How to rent a property in the UK and set up utilities for the first time
Expat life, Travelling with kids

How to rent in London | Setting up gas and electricity for the first time

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As eternal expats we have had vast experience in dealing with renting apartments all over the world, and I must say, it is quite different from country to country, but London beats the record on this one. Trust me, renting a flat in London and setting up gas and electricity for the first time requires you to learn a few tricks that you’d better be aware of. The process itself is quite unique too. So, we have decided to make a special post dedicated to how to rent in London to make your life easier.

We have learned so much during our first time moving to a proper house with a long-term lease, that’s insane! So, here is the list of things to consider and a step-by-step guide on how to rent in London with all possible tips we could think of. I reckon, following these steps you will definitely be able to avoid the majority of confusion we had to deal with, such as utility services, setting up gas and electricity for the first time, and preparing loads of documentation.

How to rent in London

1. Prepare documents in advance

When renting a flat in London for the first time, make sure you are able to provide the estate agent and your new landlord with the following documentation:

  • Original passport – to make sure you are eligible to stay in the country;
  • Employer’s confirmation letter – the letter that confirms your working status at your current workplace and states your annual salary;
  • Reference letter from the previous landlord – states that you are a good tenant;
  • Bank statement – a statement from the UK bank for the last three months.

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2. Find a flat in London

Of course, if you need a short-term lease, options for renting a flat in London for you may vary. You can definitely check on such apps as Badi and Spareroom. Check our step-by-step guide on moving abroad in one-month time here. Badi is an option for sharing the flats, and might not be suitable for families with kids, as we have failed to find one to let us move in with a toddler. Spareroom is the one we used the first time moving to London, and we had great success with it.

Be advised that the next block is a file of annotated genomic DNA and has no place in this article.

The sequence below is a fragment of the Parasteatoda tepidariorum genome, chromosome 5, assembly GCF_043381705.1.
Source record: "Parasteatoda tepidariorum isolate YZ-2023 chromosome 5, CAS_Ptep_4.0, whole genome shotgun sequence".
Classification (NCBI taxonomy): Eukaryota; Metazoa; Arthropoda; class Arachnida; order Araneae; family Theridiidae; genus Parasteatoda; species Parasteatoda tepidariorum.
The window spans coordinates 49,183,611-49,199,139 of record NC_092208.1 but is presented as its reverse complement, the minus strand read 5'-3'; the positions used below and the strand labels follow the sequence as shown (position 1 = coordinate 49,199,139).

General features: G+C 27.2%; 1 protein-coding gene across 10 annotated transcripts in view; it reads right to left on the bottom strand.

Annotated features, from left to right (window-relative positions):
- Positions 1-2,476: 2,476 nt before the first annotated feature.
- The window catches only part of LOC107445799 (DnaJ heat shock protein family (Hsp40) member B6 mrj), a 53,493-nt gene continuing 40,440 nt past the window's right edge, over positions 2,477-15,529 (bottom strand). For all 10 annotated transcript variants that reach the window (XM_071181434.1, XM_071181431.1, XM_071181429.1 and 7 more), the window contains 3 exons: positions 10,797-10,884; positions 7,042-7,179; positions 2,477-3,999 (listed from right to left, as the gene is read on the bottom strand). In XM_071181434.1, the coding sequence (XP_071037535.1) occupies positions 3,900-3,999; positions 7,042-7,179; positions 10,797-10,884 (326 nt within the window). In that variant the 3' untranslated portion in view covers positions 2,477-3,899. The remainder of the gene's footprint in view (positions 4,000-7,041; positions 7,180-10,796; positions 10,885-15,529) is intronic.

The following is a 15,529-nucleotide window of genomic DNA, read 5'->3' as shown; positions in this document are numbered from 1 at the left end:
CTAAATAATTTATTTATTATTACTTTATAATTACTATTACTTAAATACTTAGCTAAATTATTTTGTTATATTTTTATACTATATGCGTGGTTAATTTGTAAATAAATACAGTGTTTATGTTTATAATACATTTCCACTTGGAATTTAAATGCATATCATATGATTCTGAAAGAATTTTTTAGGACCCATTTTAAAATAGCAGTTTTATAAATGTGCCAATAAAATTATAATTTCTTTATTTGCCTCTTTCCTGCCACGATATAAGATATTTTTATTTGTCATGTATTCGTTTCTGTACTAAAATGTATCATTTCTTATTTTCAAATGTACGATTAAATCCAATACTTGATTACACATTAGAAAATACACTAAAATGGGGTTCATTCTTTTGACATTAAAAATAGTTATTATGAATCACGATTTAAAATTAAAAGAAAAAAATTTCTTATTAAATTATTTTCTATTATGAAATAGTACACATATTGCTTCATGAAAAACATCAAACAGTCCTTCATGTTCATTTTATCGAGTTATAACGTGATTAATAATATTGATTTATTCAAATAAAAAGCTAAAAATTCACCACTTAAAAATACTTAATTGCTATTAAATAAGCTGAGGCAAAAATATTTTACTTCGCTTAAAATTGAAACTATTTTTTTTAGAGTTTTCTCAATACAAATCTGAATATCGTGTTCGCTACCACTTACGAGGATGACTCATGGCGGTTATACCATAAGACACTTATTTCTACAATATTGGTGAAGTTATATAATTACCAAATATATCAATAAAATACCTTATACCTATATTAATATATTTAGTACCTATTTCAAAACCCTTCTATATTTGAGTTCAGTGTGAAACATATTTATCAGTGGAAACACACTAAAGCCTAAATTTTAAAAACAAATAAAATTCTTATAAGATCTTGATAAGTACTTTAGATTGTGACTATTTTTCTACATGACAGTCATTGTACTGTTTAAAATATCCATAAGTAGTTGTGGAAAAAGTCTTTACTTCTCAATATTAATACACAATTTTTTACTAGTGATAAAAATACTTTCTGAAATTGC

However, this time for a long-term lease my husband used the site called Rightmove. What he did basically was put the right filters that fit our needs:

  • Apartment near the workplace (because I was the one with the car and the one collecting our child from childcare);
  • Commutable area (because my husband didn’t have a car, so a house near tube was preferable);
  • Price range (obviously!)

3. Deal with estate agents

We found out that estate agents are not as easy to deal with. Although it seems they should be interested in you letting an apartment from them, the reality is not always like that. My husband sent 155 emails to different properties, and I was the one dealing with phone calls and viewing arrangements. I think only 10 to 15 agencies replied to us. At the end of the week, we had only five viewings arranged. It is very important to ask them about:

  • move-in date availability;
  • if the furniture can be moved;
  • extra fees they apply, such as reference check, administration fee, inventory check fee;
  • the rental fee and deposit;
  • council tax fee for your area (see below what it means).

Be aware! If the rental fee is listed on a weekly (not monthly!) basis, then monthly rent you should calculate this way:

(Weekly rental fee x 52) /12,


because there are 52 weeks in one-year time.

Also, it is crucial to re-confirm your viewing date and time one day before the actual appointment, which we didn’t. And so, coming with an 18-month-old toddler to the other side of London by tube and walking all day long from one apartment to another under the rain was not fun at all, when we realized some doors were closed, people were not in the house, phones were switched off. After 30 minutes of waiting and ringing the office number, the woman we had to have the viewing with said she didn’t know anything about it. Besides, the house has been already rented out. Although we had a confirmation email, nobody got back to us even later or apologized for the mistake. In addition, I noticed some of the agents are quite passive with emails, and not that fast in decision making, so it is always better to: